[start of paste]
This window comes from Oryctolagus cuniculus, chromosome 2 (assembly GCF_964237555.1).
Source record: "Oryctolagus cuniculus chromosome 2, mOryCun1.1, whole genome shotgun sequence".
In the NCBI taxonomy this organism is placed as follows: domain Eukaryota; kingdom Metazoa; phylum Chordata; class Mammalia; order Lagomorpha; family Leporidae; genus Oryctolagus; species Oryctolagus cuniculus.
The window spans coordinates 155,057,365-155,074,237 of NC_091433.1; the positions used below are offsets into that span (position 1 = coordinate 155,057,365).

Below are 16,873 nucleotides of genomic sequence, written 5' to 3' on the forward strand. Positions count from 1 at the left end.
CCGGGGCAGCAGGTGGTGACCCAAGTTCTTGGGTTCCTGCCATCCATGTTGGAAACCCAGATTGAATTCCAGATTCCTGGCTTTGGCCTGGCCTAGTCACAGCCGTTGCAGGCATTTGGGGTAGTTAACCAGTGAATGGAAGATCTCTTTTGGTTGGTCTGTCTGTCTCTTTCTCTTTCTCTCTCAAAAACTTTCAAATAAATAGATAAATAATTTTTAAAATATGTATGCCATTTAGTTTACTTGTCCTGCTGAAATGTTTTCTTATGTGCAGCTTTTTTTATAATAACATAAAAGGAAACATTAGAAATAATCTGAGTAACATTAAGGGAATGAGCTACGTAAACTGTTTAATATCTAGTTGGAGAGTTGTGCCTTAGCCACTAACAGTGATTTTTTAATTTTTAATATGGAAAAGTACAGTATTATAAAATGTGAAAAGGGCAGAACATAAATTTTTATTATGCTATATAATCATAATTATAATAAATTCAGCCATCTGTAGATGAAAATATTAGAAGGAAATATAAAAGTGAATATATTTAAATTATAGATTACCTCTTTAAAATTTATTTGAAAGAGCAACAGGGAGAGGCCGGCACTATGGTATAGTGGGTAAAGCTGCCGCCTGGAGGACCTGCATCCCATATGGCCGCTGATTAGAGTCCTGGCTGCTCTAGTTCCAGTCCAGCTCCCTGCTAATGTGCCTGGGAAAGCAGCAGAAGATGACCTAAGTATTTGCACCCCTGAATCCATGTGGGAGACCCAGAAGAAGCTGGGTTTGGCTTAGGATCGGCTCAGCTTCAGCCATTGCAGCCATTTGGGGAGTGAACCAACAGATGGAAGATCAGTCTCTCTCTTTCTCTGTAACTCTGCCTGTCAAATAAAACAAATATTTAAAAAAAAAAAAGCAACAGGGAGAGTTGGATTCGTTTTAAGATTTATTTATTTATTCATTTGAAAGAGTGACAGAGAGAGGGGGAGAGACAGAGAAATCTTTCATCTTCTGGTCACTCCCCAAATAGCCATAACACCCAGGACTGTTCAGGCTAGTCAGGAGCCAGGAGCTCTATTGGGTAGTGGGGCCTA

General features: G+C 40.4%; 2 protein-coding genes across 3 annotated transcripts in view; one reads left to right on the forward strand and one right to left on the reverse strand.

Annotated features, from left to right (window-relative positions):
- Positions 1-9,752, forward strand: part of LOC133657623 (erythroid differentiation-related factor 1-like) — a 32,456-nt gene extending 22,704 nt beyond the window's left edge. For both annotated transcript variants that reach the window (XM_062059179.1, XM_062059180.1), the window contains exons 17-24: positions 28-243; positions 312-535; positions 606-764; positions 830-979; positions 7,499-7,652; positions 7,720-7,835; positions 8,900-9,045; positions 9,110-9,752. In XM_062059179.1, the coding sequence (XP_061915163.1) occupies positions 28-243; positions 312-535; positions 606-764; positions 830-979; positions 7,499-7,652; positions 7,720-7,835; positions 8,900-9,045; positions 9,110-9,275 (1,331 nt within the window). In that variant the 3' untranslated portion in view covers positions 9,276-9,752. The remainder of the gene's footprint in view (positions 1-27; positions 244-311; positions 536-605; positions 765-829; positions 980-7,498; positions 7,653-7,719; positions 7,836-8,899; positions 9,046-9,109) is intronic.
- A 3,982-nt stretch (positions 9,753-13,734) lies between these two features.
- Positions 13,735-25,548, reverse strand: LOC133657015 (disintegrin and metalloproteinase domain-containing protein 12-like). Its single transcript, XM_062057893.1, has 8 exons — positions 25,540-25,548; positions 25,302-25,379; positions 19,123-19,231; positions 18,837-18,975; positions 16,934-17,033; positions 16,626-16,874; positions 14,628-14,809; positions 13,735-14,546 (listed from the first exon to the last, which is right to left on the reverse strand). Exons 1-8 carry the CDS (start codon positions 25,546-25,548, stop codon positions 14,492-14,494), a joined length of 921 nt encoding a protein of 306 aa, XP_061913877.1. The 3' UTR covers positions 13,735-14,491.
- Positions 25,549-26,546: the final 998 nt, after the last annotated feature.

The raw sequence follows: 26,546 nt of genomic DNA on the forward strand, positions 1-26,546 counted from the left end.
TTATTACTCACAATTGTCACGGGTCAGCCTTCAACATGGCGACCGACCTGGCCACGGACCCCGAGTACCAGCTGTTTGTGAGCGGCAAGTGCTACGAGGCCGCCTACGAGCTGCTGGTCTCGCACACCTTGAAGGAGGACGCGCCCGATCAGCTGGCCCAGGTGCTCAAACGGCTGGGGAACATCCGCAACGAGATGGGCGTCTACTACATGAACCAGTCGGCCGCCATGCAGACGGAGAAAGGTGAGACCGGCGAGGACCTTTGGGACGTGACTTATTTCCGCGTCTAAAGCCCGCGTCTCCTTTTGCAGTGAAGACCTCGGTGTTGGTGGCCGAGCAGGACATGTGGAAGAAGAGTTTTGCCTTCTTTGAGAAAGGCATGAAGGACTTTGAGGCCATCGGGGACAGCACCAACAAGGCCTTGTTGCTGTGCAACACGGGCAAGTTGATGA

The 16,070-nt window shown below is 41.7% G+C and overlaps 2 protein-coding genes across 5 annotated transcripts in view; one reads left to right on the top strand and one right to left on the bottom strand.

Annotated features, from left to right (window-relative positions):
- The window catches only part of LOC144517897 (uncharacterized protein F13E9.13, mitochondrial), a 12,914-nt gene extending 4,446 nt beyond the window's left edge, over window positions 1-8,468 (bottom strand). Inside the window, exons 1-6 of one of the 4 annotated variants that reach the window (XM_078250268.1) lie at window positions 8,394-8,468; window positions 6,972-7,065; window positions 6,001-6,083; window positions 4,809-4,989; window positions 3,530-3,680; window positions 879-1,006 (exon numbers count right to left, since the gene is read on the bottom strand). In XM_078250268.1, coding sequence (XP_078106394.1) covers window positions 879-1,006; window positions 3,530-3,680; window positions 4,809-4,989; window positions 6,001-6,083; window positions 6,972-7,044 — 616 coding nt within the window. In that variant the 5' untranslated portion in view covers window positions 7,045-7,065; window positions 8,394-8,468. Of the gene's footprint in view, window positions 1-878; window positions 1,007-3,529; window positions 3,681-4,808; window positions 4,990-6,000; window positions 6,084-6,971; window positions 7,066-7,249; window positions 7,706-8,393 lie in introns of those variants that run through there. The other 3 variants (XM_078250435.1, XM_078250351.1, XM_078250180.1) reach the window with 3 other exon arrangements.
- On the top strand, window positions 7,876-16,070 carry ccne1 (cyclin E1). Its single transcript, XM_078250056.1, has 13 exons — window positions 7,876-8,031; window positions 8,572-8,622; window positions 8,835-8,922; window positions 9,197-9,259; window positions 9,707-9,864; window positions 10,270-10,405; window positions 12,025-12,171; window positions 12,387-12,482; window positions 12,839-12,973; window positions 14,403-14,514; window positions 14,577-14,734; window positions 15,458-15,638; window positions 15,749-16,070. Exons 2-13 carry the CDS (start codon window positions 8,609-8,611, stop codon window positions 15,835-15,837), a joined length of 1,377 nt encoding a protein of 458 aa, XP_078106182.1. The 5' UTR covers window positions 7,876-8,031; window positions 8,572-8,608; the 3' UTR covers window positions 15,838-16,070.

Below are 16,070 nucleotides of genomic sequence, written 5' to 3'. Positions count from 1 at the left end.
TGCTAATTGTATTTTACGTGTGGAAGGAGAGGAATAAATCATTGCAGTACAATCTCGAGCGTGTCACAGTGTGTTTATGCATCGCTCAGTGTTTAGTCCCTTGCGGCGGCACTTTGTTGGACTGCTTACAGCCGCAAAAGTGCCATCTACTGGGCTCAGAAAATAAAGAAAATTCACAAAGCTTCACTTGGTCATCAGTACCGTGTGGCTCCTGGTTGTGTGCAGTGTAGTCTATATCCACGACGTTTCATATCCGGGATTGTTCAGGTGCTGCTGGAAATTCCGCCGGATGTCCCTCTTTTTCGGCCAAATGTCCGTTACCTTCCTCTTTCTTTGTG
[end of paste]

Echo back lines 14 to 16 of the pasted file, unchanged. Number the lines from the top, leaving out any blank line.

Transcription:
TTATTACTCACAATTGTCACGGGTCAGCCTTCAACATGGCGACCGACCTGGCCACGGACCCCGAGTACCAGCTGTTTGTGAGCGGCAAGTGCTACGAGGCCGCCTACGAGCTGCTGGTCTCGCACACCTTGAAGGAGGACGCGCCCGATCAGCTGGCCCAGGTGCTCAAACGGCTGGGGAACATCCGCAACGAGATGGGCGTCTACTACATGAACCAGTCGGCCGCCATGCAGACGGAGAAAGGTGAGACCGGCGAGGACCTTTGGGACGTGACTTATTTCCGCGTCTAAAGCCCGCGTCTCCTTTTGCAGTGAAGACCTCGGTGTTGGTGGCCGAGCAGGACATGTGGAAGAAGAGTTTTGCCTTCTTTGAGAAAGGCATGAAGGACTTTGAGGCCATCGGGGACAGCACCAACAAGGCCTTGTTGCTGTGCAACACGGGCAAGTTGATGA

The 16,070-nt window shown below is 41.7% G+C and overlaps 2 protein-coding genes across 5 annotated transcripts in view; one reads left to right on the top strand and one right to left on the bottom strand.

Annotated features, from left to right (window-relative positions):